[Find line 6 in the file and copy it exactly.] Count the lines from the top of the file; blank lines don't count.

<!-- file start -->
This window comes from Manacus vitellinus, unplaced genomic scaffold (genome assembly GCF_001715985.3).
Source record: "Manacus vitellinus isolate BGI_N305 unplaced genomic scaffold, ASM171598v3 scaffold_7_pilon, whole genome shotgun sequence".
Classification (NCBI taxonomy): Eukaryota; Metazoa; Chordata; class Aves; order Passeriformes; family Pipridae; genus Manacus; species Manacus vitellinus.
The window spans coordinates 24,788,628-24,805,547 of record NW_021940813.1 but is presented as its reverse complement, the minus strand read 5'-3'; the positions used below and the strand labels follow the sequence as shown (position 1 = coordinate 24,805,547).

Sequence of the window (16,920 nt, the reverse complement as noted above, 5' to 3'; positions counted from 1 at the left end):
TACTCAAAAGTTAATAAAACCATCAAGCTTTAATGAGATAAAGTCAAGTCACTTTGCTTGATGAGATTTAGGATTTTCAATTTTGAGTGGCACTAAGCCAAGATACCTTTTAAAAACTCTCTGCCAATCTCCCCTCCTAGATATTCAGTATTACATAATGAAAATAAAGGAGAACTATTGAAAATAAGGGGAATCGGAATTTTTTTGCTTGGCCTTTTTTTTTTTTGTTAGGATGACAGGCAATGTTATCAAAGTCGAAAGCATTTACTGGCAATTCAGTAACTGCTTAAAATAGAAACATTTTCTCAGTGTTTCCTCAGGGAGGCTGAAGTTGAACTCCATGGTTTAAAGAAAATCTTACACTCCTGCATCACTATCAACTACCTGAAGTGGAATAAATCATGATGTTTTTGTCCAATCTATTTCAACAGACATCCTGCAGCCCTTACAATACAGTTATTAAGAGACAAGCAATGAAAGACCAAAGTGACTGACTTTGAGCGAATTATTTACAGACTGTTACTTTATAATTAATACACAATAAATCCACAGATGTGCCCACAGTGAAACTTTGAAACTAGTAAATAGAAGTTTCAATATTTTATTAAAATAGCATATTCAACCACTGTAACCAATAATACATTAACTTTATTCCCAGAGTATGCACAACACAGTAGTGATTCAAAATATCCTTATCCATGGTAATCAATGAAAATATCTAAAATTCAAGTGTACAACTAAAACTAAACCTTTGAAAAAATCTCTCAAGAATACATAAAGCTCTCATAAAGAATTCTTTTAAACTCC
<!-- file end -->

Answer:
TACTCAAAAGTTAATAAAACCATCAAGCTTTAATGAGATAAAGTCAAGTCACTTTGCTTGATGAGATTTAGGATTTTCAATTTTGAGTGGCACTAAGCCAAGATACCTTTTAAAAACTCTCTGCCAATCTCCCCTCCTAGATATTCAGTATTACATAATGAAAATAAAGGAGAACTATTGAAAATAAGGGGAATCGGAATTTTTTTGCTTGGCCTTTTTTTTTTTTGTTAGGATGACAGGCAATGTTATCAAAGTCGAAAGCATTTACTGGCAATTCAGTAACTGCTTAAAATAGAAACATTTTCTCAGTGTTTCCTCAGGGAGGCTGAAGTTGAACTCCATGGTTTAAAGAAAATCTTACACTCCTGCATCACTATCAACTACCTGAAGTGGAATAAATCATGATGTTTTTGTCCAATCTATTTCAACAGACATCCTGCAGCCCTTACAATACAGTTATTAAGAGACAAGCAATGAAAGACCAAAGTGACTGACTTTGAGCGAATTATTTACAGACTGTTACTTTATAATTAATACACAATAAATCCACAGATGTGCCCACAGTGAAACTTTGAAACTAGTAAATAGAAGTTTCAATATTTTATTAAAATAGCATATTCAACCACTGTAACCAATAATACATTAACTTTATTCCCAGAGTATGCACAACACAGTAGTGATTCAAAATATCCTTATCCATGGTAATCAATGAAAATATCTAAAATTCAAGTGTACAACTAAAACTAAACCTTTGAAAAAATCTCTCAAGAATACATAAAGCTCTCATAAAGAATTCTTTTAAACTCC